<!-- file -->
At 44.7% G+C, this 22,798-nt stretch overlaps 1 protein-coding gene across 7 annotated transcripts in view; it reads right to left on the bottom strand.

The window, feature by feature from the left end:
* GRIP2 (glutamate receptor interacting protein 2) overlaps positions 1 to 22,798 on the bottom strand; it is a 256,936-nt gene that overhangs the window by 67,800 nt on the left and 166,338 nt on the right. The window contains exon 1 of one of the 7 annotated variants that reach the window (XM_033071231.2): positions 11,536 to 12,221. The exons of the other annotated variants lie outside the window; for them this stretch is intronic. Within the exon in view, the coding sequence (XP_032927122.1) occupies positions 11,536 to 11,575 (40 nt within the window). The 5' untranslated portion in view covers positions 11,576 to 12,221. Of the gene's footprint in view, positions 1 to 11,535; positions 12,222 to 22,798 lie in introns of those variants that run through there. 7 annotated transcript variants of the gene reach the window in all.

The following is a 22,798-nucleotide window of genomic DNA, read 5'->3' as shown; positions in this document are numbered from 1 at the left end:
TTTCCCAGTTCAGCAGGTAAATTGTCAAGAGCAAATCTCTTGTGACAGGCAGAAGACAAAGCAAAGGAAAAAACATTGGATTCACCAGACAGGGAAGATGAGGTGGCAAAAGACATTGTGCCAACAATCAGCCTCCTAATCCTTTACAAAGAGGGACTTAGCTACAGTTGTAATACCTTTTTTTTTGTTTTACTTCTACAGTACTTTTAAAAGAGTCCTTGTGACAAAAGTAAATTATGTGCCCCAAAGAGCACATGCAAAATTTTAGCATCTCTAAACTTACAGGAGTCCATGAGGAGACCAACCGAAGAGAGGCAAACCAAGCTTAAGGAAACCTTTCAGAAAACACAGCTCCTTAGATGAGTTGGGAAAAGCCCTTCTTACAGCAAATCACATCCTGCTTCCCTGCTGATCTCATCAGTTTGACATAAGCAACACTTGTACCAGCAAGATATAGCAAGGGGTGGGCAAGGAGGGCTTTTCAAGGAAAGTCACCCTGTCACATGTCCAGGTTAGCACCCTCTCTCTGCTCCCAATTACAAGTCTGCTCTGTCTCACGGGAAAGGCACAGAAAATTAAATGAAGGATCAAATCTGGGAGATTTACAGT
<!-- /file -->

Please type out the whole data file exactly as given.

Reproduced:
At 44.7% G+C, this 22,798-nt stretch overlaps 1 protein-coding gene across 7 annotated transcripts in view; it reads right to left on the bottom strand.

The window, feature by feature from the left end:
* GRIP2 (glutamate receptor interacting protein 2) overlaps positions 1 to 22,798 on the bottom strand; it is a 256,936-nt gene that overhangs the window by 67,800 nt on the left and 166,338 nt on the right. The window contains exon 1 of one of the 7 annotated variants that reach the window (XM_033071231.2): positions 11,536 to 12,221. The exons of the other annotated variants lie outside the window; for them this stretch is intronic. Within the exon in view, the coding sequence (XP_032927122.1) occupies positions 11,536 to 11,575 (40 nt within the window). The 5' untranslated portion in view covers positions 11,576 to 12,221. Of the gene's footprint in view, positions 1 to 11,535; positions 12,222 to 22,798 lie in introns of those variants that run through there. 7 annotated transcript variants of the gene reach the window in all.

The following is a 22,798-nucleotide window of genomic DNA, read 5'->3' as shown; positions in this document are numbered from 1 at the left end:
TTTCCCAGTTCAGCAGGTAAATTGTCAAGAGCAAATCTCTTGTGACAGGCAGAAGACAAAGCAAAGGAAAAAACATTGGATTCACCAGACAGGGAAGATGAGGTGGCAAAAGACATTGTGCCAACAATCAGCCTCCTAATCCTTTACAAAGAGGGACTTAGCTACAGTTGTAATACCTTTTTTTTTGTTTTACTTCTACAGTACTTTTAAAAGAGTCCTTGTGACAAAAGTAAATTATGTGCCCCAAAGAGCACATGCAAAATTTTAGCATCTCTAAACTTACAGGAGTCCATGAGGAGACCAACCGAAGAGAGGCAAACCAAGCTTAAGGAAACCTTTCAGAAAACACAGCTCCTTAGATGAGTTGGGAAAAGCCCTTCTTACAGCAAATCACATCCTGCTTCCCTGCTGATCTCATCAGTTTGACATAAGCAACACTTGTACCAGCAAGATATAGCAAGGGGTGGGCAAGGAGGGCTTTTCAAGGAAAGTCACCCTGTCACATGTCCAGGTTAGCACCCTCTCTCTGCTCCCAATTACAAGTCTGCTCTGTCTCACGGGAAAGGCACAGAAAATTAAATGAAGGATCAAATCTGGGAGATTTACAGT